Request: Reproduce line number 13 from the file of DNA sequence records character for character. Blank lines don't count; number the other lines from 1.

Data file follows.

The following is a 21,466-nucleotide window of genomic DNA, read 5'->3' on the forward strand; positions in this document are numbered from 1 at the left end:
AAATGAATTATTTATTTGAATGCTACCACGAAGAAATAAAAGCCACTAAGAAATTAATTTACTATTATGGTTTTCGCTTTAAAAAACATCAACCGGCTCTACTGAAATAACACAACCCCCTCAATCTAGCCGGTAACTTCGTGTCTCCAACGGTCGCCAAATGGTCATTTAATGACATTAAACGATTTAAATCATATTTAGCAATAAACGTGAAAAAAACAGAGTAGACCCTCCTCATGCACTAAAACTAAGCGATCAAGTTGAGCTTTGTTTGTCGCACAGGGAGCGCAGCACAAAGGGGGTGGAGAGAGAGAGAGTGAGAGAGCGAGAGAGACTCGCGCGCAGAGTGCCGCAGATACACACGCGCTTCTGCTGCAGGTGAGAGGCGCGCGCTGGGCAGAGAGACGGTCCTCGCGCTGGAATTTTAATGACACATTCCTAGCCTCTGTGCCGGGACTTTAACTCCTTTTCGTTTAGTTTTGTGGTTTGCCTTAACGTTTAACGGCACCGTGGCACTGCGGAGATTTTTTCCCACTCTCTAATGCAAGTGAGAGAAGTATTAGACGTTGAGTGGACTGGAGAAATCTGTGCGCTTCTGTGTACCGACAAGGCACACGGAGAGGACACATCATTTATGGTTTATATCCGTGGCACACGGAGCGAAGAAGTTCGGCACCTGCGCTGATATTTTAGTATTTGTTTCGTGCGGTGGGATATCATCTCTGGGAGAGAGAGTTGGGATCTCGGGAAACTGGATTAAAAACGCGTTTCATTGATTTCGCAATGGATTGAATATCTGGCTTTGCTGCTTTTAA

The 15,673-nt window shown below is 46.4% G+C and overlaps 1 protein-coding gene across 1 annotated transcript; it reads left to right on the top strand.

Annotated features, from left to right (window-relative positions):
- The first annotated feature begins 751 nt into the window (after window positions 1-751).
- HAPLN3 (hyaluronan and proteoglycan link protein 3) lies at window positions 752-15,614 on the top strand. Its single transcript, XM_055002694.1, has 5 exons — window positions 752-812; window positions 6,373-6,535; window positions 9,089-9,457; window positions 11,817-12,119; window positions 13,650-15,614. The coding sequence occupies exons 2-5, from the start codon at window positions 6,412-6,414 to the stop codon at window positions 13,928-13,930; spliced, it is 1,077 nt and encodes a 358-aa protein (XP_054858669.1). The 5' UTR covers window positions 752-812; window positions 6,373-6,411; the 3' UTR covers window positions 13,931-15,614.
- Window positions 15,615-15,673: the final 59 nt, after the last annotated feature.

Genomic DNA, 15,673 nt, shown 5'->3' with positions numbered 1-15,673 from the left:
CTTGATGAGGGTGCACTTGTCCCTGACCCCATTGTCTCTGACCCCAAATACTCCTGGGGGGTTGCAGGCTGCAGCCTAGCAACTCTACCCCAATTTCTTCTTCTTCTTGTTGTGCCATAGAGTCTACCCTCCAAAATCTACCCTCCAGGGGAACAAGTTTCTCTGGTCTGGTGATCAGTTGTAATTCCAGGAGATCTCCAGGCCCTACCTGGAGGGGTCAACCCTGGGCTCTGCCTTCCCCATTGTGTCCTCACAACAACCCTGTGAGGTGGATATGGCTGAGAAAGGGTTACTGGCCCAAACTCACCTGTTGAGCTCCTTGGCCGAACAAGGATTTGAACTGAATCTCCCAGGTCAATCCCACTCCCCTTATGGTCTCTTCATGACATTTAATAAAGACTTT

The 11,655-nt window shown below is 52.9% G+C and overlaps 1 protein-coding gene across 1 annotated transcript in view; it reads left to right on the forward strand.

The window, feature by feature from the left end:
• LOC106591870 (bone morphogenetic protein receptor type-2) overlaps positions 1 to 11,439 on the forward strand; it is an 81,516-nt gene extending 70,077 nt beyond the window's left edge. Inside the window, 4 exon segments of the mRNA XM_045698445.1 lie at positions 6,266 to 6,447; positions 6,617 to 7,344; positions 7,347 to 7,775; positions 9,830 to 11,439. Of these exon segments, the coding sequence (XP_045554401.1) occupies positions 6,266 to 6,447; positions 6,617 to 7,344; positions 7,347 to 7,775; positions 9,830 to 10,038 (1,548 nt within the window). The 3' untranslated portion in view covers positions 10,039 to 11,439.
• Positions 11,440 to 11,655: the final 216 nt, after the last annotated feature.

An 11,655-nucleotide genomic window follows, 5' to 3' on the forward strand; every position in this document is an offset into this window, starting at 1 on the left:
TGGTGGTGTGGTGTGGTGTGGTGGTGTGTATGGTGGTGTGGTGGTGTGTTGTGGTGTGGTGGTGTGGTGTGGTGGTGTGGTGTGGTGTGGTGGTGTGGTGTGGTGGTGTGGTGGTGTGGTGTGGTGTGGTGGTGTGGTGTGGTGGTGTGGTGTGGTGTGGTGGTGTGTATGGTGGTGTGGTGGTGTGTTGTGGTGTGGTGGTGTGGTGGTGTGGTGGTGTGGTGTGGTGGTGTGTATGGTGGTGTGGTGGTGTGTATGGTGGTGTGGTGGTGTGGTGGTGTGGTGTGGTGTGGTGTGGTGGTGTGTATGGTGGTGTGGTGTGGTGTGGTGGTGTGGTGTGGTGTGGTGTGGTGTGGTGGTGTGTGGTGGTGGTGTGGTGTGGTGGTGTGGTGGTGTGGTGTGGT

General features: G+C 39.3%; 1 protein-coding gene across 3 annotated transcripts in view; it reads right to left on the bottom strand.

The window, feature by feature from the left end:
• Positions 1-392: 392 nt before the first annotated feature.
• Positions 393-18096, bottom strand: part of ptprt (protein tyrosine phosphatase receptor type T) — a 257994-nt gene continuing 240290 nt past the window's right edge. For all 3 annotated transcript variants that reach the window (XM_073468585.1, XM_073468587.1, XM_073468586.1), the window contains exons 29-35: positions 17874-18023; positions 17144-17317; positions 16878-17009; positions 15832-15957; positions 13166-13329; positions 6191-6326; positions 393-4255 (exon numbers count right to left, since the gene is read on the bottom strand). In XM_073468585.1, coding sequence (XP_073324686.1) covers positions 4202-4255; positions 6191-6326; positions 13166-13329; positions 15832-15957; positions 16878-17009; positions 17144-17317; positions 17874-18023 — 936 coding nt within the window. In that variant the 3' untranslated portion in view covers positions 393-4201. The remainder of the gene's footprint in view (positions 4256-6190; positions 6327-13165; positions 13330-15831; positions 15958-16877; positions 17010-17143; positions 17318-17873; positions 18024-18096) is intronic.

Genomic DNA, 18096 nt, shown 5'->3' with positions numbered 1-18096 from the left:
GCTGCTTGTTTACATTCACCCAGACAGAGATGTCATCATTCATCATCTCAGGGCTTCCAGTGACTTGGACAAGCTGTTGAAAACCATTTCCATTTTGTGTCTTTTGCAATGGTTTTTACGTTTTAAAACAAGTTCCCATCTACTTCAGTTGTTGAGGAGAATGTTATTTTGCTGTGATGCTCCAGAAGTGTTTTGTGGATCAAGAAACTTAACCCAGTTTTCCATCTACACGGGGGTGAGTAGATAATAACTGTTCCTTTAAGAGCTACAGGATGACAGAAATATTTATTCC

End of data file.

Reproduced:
• Positions 11,440 to 11,655: the final 216 nt, after the last annotated feature.